DIY Flagstone Patio

When we bought our house there was really no usable outdoor entertaining space. One of the reasons we chose it (despite the fact that it is bright orange) was because of the yard space. But it really needed a lot of work and the plan has always been to do most of the outdoor projects ourselves. I really wanted to put in a patio. At the time, we were tackling several projects at once so we didn’t have a budget to do anything extremely custom or expensive. Our house is a Cape Cod style and we wanted to keep with the look and feel of the exterior.

I began pulling together some photos of other patios that I liked on Pinterest and tried to do as much research as I could. I like the look of grass growing between the stones and the irregularity of natural flag stone. Our patio is small, about 10×10.

Tip: A more informal patio like this one is waaay more forgiving than other designs that require a lot of precision.

Supplies:

  • Flagstone – Mostly found on our property but we also purchased some at T.H. Mvey Stone Company  right outside of Boston. (Flagstone is very inexpensive, great choice for this project.)
  • Leveling Sand
  • Shovel
  • Rubber mallot

Here’s where we started:

RabitRabbitCo_patio (19 of 1)-3This was the way beginning, like the day after we moved in (I told  you the house was orange..). A few weeks later we put in some hostas and hydrangeas and ripped out the chain link fence  just to make it look a little better in the interim. That’s what you see in the rest of the photos.

Step 1: Make the pattern

First we arranged the stones on the grass to get the shape and fit that we wanted. This took us forever. I can be kind of picky so we laid them out, moved them around, and then kept tinkering for a few days until they fit together just right.

RabitRabbitCo_patio (3 of 17)

RabitRabbitCo_patio (4 of 17)

When we were satisfied we took a picture so we could easily recreate the same shape. (Using chalk to number them would have been a good idea, too.)

Step 2: Remove the grass

Removing sod is way harder than it sounds.

RabitRabbitCo_patio (6 of 17)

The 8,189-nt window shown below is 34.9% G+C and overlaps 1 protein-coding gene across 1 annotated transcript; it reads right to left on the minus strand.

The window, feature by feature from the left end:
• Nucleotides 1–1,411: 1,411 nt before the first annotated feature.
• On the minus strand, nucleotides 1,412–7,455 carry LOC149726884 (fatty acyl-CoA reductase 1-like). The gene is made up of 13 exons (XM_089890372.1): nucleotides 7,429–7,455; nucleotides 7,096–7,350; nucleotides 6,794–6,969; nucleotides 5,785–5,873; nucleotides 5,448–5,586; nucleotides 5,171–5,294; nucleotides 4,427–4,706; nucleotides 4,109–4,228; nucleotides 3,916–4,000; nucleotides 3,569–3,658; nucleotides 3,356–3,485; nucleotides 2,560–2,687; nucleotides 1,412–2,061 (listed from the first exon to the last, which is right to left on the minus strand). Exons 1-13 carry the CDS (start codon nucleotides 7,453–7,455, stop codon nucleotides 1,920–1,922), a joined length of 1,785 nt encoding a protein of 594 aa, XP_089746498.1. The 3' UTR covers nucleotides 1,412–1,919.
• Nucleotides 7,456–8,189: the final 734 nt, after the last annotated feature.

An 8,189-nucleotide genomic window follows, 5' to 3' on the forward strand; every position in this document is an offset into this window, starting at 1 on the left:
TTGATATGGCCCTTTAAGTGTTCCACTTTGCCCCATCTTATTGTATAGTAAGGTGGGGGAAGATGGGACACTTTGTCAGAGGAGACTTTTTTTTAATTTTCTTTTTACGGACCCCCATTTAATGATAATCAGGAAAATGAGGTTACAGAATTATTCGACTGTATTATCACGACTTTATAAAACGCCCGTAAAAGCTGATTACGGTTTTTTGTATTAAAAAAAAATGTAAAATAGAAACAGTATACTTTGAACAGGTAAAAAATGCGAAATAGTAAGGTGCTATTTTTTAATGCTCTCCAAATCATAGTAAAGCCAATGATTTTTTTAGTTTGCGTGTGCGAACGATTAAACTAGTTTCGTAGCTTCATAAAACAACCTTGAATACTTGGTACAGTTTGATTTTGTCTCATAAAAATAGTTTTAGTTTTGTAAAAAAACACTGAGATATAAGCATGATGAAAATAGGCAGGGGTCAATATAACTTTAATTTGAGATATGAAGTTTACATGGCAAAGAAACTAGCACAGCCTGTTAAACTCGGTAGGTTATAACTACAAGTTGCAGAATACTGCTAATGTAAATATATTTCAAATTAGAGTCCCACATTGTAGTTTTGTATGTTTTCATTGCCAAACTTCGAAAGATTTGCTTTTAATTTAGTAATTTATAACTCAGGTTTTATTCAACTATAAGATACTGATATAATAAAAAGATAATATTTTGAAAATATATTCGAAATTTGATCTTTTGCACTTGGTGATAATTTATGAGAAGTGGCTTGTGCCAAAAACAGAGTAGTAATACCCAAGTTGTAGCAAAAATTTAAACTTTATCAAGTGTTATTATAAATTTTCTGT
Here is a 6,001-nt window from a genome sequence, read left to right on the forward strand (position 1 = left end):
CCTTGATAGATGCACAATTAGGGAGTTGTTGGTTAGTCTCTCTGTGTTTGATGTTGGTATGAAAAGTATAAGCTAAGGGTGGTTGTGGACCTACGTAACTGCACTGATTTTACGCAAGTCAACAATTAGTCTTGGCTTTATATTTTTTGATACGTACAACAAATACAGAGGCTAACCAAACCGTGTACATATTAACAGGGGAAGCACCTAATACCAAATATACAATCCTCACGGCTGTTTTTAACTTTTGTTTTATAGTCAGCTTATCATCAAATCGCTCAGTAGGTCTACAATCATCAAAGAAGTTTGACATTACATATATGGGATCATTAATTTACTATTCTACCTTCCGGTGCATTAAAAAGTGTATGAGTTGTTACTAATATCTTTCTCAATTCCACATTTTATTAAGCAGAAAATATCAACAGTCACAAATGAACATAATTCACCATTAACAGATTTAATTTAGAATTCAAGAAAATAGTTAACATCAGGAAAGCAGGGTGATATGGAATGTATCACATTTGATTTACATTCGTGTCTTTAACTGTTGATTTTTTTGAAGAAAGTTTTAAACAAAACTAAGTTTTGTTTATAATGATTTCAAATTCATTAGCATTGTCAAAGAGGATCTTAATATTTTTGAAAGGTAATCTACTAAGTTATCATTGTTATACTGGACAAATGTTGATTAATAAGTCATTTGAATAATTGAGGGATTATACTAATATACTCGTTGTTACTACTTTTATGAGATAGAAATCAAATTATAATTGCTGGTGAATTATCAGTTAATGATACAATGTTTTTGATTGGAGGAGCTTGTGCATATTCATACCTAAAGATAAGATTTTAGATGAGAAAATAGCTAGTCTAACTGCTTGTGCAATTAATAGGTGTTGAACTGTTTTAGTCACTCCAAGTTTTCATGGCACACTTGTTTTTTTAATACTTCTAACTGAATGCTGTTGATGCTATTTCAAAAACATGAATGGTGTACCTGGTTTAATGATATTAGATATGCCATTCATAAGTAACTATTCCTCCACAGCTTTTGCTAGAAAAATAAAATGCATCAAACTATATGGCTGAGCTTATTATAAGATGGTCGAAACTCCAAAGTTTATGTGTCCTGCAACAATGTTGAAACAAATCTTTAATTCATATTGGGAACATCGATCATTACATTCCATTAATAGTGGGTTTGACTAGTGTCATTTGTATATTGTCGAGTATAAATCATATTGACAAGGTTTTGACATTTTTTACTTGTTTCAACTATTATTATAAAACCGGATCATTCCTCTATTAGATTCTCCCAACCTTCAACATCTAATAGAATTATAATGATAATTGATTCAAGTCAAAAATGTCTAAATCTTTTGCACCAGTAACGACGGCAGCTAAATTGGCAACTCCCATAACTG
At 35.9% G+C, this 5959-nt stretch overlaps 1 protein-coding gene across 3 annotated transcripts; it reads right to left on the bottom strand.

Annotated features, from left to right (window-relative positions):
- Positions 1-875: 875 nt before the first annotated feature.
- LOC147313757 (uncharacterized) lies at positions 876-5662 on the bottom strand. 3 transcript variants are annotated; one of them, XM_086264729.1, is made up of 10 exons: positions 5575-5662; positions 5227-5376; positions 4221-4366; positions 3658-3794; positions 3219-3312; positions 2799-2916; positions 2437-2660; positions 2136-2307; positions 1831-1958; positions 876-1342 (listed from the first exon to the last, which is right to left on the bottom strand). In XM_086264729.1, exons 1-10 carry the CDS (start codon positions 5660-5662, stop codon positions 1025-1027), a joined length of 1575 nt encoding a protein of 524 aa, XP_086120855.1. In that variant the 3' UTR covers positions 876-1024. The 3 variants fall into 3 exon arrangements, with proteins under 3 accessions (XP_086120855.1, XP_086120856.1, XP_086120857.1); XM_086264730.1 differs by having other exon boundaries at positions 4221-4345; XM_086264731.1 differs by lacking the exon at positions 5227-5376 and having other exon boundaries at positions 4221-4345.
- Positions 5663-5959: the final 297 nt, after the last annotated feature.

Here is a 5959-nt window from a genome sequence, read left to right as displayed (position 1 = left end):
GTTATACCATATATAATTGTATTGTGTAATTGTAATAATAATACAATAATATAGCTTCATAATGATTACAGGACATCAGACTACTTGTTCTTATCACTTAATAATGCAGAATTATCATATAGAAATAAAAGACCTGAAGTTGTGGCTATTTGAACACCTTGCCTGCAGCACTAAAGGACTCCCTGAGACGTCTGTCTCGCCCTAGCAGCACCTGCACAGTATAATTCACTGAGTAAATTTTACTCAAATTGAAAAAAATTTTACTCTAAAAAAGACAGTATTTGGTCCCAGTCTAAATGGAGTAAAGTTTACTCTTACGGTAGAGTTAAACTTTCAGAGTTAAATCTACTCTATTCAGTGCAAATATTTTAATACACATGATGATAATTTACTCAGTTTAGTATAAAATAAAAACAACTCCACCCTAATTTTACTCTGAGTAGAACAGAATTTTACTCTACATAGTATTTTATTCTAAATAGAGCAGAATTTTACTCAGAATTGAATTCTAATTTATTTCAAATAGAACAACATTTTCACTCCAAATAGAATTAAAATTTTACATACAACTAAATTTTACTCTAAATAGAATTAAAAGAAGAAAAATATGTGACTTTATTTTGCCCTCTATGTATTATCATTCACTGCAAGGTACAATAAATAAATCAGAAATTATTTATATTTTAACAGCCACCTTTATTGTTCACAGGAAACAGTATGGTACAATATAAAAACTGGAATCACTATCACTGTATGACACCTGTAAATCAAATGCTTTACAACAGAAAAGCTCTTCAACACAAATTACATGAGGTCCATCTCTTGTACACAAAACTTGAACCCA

Step 3: Rake and till the soil

Our soil is dense so we really had to work it to be able to get it level. RabitRabbitCo_patio (10 of 17)

Step 4: Put the stones in place

There are a lot of good tutorials out there and many recommend using leveling sand and fine gravel. The reason is to avoid cracking in the winter. If water gets below the stones and freezes, it could cause the patio to crack. We used thick, irregular, imperfect flagstone slabs so we weren’t as concerned with this than if we were doing a really level, flat patio with pavers or bricks. So, we didn’t use the gravel.

(I actually forgot (!!) to take a picture of this process but it wasn’t anything fancy. We put about a one inch layer of leveling sand below each stone.

This was NOT a precision job like you see done by professionals. We used more or less leveling sand depending on where it was needed and pounded with a rubber mallot so we knew that it wouldn’t settle unevenly.

Here’s what it looked like after we got it all level. We kept walking on it and adding handfuls of sand below any uneven areas.

RabitRabbitCo_patio (18 of 1)

Step 5: Fill in the gaps

We had a huge blue recycling bin that we put the soil in as we removed the sod. We filled in the gaps with this, minus the grass.

RabitRabbitCo_patio (13 of 17)

 

And here’s what it looks like now.

RabitRabbitCo_patio (15 of 17)

We put in some shrubs for privacy and did some other landscaping, too. It is so sunny so we put bought a pergola from Home Depot which we hope to replace with a custom one at some point. The table and chairs are going to be updated as soon as we figure out how we want to use the space.

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2 Comments

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